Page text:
Lenovo is about to dump $10m on marketing for Australian launch

Rosie Baker
By Rosie Baker | 28 October 2014

Lenovo is about to dump $10 million on its first major marketing campaign in Australia to launch its consumer business.

The tech brand is using the launch of its Yoga tablet device, which is being rolled out globally alongside the Ashton Kutcher goat milking ad, as the foundation of the consumer launch.

Lenovo has previously only focused on its B2B business in Australia.

Ahead of the launch event in Sydney today (28 October) David Roman, global CMO for Lenovo told AdNews that the time is right for the consumer push here, because the products, the distribution and the brand is right.

APAC CMO Nick Reynolds added that while the $10 million spend is still behind what its rivals invest in marketing, launch is built on a number of principles.

Firstly “going big and loud” on the launch. Secondly, achieving 20% share of voice in the market by focusing solely on the Yoga device as a “wow product”, is key to getting cut through against market dominators Apple and Samsung. Thirdly, it's targeting millennials, which is why the global ads have the seemingly bizarre but highly shareable goat milking.

The final piece of the puzzle is to have a strong retail execution. The Yoga tablet can only be bought online directly with the retailer or at Harvey Norman and JB Hi-Fi, which has installed dedicated Lenovo branded benches, to show it as a premium brand.

By coming out strong and “looking like number one” the brand is aiming to actually become number one.

The brand has visions of Lenovo being number one around the world in PC, tablets, connected TVs and smartphones, as well as other wearable devices. Lenova has launched a fitness band and a Google Glass-style glasses device in China that are likely to role out globally at some stage.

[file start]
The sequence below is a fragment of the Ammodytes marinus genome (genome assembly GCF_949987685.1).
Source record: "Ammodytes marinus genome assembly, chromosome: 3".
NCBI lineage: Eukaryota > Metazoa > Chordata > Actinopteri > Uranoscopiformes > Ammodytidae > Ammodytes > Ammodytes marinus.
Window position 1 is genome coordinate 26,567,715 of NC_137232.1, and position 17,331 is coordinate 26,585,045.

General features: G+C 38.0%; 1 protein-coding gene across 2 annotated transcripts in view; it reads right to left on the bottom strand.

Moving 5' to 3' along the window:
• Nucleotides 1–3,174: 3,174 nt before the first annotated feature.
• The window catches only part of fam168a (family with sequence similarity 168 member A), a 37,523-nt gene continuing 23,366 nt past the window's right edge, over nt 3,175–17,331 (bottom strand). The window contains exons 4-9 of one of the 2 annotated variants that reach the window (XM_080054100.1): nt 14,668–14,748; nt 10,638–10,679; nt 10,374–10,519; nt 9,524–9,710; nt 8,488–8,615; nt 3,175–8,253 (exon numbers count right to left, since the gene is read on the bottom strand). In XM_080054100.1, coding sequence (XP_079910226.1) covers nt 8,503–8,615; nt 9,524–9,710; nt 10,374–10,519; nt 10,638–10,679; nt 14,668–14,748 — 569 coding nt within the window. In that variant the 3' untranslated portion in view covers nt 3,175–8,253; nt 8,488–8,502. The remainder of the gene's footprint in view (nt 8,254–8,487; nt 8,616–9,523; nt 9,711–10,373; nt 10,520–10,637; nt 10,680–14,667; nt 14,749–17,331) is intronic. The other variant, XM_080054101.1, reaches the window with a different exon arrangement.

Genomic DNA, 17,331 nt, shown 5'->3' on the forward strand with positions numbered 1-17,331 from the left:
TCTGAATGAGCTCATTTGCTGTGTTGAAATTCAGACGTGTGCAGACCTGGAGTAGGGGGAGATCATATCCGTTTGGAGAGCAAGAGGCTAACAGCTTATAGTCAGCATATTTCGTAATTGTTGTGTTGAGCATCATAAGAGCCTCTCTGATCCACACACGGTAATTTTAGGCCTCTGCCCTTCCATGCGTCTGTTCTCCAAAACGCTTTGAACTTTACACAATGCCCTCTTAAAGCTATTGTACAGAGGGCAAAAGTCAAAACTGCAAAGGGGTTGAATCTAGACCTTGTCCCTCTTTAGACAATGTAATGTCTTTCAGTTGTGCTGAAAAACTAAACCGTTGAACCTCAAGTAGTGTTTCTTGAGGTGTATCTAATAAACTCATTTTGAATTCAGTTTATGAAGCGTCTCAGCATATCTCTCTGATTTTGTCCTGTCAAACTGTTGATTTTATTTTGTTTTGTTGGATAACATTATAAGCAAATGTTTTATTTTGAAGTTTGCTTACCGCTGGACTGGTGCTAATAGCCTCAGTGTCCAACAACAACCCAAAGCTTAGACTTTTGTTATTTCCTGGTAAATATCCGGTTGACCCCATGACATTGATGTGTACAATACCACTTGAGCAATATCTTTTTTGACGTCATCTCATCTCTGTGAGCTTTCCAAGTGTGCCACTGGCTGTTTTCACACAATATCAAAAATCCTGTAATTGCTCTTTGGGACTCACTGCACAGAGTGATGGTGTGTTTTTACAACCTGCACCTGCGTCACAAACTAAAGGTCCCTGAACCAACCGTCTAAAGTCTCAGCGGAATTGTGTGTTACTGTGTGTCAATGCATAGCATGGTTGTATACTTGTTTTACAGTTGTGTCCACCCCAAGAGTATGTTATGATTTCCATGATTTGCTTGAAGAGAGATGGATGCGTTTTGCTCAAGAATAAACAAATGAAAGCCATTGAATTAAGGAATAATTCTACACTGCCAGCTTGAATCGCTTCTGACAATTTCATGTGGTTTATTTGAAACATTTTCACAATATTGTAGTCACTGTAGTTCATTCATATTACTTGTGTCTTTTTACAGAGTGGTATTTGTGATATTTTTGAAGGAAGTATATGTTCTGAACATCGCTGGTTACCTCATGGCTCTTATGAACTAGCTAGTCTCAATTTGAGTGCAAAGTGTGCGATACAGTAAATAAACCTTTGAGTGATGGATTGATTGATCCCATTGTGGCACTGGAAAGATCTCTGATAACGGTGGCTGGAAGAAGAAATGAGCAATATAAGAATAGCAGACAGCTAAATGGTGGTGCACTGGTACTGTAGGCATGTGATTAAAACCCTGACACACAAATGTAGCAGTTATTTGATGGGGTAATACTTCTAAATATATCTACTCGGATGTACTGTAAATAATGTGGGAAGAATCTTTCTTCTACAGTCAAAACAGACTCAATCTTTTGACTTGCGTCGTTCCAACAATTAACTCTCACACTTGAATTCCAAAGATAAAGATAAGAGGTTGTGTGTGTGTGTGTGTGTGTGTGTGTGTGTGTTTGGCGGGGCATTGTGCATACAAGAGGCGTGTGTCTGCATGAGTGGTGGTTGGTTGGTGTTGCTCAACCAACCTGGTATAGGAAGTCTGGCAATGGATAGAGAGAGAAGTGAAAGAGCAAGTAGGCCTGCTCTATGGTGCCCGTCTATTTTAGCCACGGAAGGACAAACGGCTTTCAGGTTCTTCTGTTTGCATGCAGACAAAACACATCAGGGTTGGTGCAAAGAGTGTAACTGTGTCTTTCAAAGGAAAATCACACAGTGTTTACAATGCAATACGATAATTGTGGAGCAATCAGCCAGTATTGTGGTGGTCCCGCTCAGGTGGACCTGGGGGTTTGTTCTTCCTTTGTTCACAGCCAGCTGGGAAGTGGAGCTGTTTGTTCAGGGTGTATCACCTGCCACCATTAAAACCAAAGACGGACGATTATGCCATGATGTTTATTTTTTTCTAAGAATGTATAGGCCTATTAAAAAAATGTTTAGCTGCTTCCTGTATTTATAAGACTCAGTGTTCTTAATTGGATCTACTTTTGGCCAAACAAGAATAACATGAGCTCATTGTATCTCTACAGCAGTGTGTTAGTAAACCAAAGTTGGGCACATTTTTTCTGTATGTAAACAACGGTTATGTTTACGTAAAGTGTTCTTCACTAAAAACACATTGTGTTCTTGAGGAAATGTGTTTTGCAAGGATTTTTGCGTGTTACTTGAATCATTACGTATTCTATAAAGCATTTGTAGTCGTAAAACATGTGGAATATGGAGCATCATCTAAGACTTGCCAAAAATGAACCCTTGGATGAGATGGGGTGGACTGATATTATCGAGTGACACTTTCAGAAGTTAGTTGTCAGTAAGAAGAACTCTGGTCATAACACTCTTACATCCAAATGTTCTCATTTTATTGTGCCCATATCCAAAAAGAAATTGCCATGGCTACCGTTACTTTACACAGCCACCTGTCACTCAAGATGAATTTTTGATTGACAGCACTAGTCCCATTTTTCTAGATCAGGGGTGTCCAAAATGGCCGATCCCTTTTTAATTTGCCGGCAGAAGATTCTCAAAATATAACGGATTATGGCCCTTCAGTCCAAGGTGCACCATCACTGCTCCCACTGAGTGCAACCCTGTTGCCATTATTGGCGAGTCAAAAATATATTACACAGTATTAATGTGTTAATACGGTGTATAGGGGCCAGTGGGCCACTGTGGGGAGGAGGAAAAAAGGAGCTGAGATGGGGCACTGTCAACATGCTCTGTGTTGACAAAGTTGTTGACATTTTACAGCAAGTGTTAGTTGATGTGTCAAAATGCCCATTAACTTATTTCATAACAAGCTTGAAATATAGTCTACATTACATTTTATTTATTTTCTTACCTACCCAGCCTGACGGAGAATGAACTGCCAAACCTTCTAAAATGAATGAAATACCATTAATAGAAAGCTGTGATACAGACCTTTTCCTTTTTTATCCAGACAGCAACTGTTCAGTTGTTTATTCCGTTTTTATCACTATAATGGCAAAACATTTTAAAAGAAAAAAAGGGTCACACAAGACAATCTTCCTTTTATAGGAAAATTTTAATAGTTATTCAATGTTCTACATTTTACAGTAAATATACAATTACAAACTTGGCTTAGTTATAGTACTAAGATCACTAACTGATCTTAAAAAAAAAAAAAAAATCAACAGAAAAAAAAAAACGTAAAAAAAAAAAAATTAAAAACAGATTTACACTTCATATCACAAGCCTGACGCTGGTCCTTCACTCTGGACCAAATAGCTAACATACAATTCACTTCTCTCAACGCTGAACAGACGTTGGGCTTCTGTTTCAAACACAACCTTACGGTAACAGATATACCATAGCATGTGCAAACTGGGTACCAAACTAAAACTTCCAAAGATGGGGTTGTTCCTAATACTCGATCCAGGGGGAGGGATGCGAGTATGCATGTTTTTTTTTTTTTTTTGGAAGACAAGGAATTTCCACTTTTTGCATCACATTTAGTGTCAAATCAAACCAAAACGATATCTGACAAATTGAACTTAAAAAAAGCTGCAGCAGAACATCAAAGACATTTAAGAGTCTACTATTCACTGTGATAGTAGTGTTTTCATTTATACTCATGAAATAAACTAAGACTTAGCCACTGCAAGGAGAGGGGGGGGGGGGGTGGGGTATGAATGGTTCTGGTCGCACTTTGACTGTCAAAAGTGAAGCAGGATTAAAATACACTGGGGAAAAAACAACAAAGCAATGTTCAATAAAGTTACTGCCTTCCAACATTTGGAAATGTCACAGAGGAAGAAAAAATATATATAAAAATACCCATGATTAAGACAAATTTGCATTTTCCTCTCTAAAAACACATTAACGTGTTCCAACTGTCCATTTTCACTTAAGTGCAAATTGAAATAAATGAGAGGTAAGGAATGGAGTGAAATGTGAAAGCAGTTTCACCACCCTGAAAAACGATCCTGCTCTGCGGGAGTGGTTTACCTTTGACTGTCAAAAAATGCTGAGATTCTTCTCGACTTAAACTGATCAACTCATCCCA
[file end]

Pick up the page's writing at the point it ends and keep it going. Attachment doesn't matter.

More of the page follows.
It already claims to be number three in the world in tablets, and with the pending Motorola acquisition, it will become number three in smartphones. In Australia, market share is coming from a very low base, because it hasn't pushed its consumer products, but Reynolds says growth expectations are strong.

“With the internet of things, we can become a world dominating consumer electronics brand. In Australia it's no different,” he said.

Lenovo is also working closely with its two retail partners JB Hi-Fi and Harvey Norman on a raft of above the line spend - on top of the $10 million the brand is investing.

Lenovo will focus its spend on digital and social activity, and says that it's focus is “engaging and interacting” because that reflects the nature of the Yoga tablet and how it fits in with consumer behaviours rather than dictating them.

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Have something to say on this? Share your views in the comments section below. Or if you have a news story or tip-off, drop me a line at rosiebaker@yaffa.com.au

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